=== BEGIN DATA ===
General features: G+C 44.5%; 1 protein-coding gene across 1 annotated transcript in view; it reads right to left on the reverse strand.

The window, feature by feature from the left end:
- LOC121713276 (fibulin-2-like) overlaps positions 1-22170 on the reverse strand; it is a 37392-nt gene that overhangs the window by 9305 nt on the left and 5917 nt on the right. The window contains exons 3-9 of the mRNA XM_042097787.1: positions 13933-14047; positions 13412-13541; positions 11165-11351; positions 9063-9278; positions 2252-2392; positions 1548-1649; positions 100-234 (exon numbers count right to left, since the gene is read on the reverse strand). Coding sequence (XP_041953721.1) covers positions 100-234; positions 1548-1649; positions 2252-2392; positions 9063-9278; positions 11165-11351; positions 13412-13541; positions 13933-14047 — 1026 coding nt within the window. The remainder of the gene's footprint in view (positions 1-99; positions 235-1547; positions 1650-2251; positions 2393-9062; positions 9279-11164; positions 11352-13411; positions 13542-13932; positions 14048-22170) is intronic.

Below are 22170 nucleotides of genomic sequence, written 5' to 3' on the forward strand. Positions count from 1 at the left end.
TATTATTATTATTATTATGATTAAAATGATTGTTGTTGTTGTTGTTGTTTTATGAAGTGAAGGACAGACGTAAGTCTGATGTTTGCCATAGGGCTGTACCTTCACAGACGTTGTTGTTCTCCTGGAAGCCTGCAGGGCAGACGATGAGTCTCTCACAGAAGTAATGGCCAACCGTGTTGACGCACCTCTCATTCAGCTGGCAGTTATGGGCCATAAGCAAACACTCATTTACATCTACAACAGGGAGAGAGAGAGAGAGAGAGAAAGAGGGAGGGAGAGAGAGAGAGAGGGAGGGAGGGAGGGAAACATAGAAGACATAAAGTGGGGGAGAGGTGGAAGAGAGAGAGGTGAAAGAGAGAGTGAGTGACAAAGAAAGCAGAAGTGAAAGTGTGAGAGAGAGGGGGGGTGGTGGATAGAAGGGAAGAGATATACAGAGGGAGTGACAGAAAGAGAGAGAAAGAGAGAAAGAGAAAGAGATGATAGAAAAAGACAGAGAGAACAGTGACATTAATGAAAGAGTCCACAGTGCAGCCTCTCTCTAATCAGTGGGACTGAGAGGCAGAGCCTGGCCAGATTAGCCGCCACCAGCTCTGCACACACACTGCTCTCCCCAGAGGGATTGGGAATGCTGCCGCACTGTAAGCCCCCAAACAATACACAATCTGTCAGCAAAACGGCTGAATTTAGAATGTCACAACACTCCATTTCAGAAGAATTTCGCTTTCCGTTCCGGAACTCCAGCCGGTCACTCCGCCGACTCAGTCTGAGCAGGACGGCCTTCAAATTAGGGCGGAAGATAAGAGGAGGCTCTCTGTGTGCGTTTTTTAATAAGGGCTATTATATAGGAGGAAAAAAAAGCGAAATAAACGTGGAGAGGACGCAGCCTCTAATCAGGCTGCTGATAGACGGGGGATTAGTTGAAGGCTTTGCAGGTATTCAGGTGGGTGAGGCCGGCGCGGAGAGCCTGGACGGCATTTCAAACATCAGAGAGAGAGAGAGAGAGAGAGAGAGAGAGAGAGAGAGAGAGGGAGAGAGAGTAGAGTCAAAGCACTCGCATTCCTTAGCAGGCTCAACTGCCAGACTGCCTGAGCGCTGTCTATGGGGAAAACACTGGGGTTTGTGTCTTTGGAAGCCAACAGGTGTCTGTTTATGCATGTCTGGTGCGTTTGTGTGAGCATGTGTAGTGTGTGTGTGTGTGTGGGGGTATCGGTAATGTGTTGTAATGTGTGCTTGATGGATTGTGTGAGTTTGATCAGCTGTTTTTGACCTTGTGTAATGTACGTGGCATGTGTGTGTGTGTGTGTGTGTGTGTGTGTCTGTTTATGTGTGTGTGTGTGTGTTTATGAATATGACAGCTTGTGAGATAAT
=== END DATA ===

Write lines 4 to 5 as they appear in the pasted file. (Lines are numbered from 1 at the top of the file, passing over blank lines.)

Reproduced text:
Below are 22170 nucleotides of genomic sequence, written 5' to 3' on the forward strand. Positions count from 1 at the left end.
TATTATTATTATTATTATGATTAAAATGATTGTTGTTGTTGTTGTTGTTTTATGAAGTGAAGGACAGACGTAAGTCTGATGTTTGCCATAGGGCTGTACCTTCACAGACGTTGTTGTTCTCCTGGAAGCCTGCAGGGCAGACGATGAGTCTCTCACAGAAGTAATGGCCAACCGTGTTGACGCACCTCTCATTCAGCTGGCAGTTATGGGCCATAAGCAAACACTCATTTACATCTACAACAGGGAGAGAGAGAGAGAGAGAGAAAGAGGGAGGGAGAGAGAGAGAGAGGGAGGGAGGGAGGGAAACATAGAAGACATAAAGTGGGGGAGAGGTGGAAGAGAGAGAGGTGAAAGAGAGAGTGAGTGACAAAGAAAGCAGAAGTGAAAGTGTGAGAGAGAGGGGGGGTGGTGGATAGAAGGGAAGAGATATACAGAGGGAGTGACAGAAAGAGAGAGAAAGAGAGAAAGAGAAAGAGATGATAGAAAAAGACAGAGAGAACAGTGACATTAATGAAAGAGTCCACAGTGCAGCCTCTCTCTAATCAGTGGGACTGAGAGGCAGAGCCTGGCCAGATTAGCCGCCACCAGCTCTGCACACACACTGCTCTCCCCAGAGGGATTGGGAATGCTGCCGCACTGTAAGCCCCCAAACAATACACAATCTGTCAGCAAAACGGCTGAATTTAGAATGTCACAACACTCCATTTCAGAAGAATTTCGCTTTCCGTTCCGGAACTCCAGCCGGTCACTCCGCCGACTCAGTCTGAGCAGGACGGCCTTCAAATTAGGGCGGAAGATAAGAGGAGGCTCTCTGTGTGCGTTTTTTAATAAGGGCTATTATATAGGAGGAAAAAAAAGCGAAATAAACGTGGAGAGGACGCAGCCTCTAATCAGGCTGCTGATAGACGGGGGATTAGTTGAAGGCTTTGCAGGTATTCAGGTGGGTGAGGCCGGCGCGGAGAGCCTGGACGGCATTTCAAACATCAGAGAGAGAGAGAGAGAGAGAGAGAGAGAGAGAGAGAGAGAGGGAGAGAGAGTAGAGTCAAAGCACTCGCATTCCTTAGCAGGCTCAACTGCCAGACTGCCTGAGCGCTGTCTATGGGGAAAACACTGGGGTTTGTGTCTTTGGAAGCCAACAGGTGTCTGTTTATGCATGTCTGGTGCGTTTGTGTGAGCATGTGTAGTGTGTGTGTGTGTGTGGGGGTATCGGTAATGTGTTGTAATGTGTGCTTGATGGATTGTGTGAGTTTGATCAGCTGTTTTTGACCTTGTGTAATGTACGTGGCATGTGTGTGTGTGTGTGTGTGTGTGTGTGTCTGTTTATGTGTGTGTGTGTGTGTTTATGAATATGACAGCTTGTGAGATAAT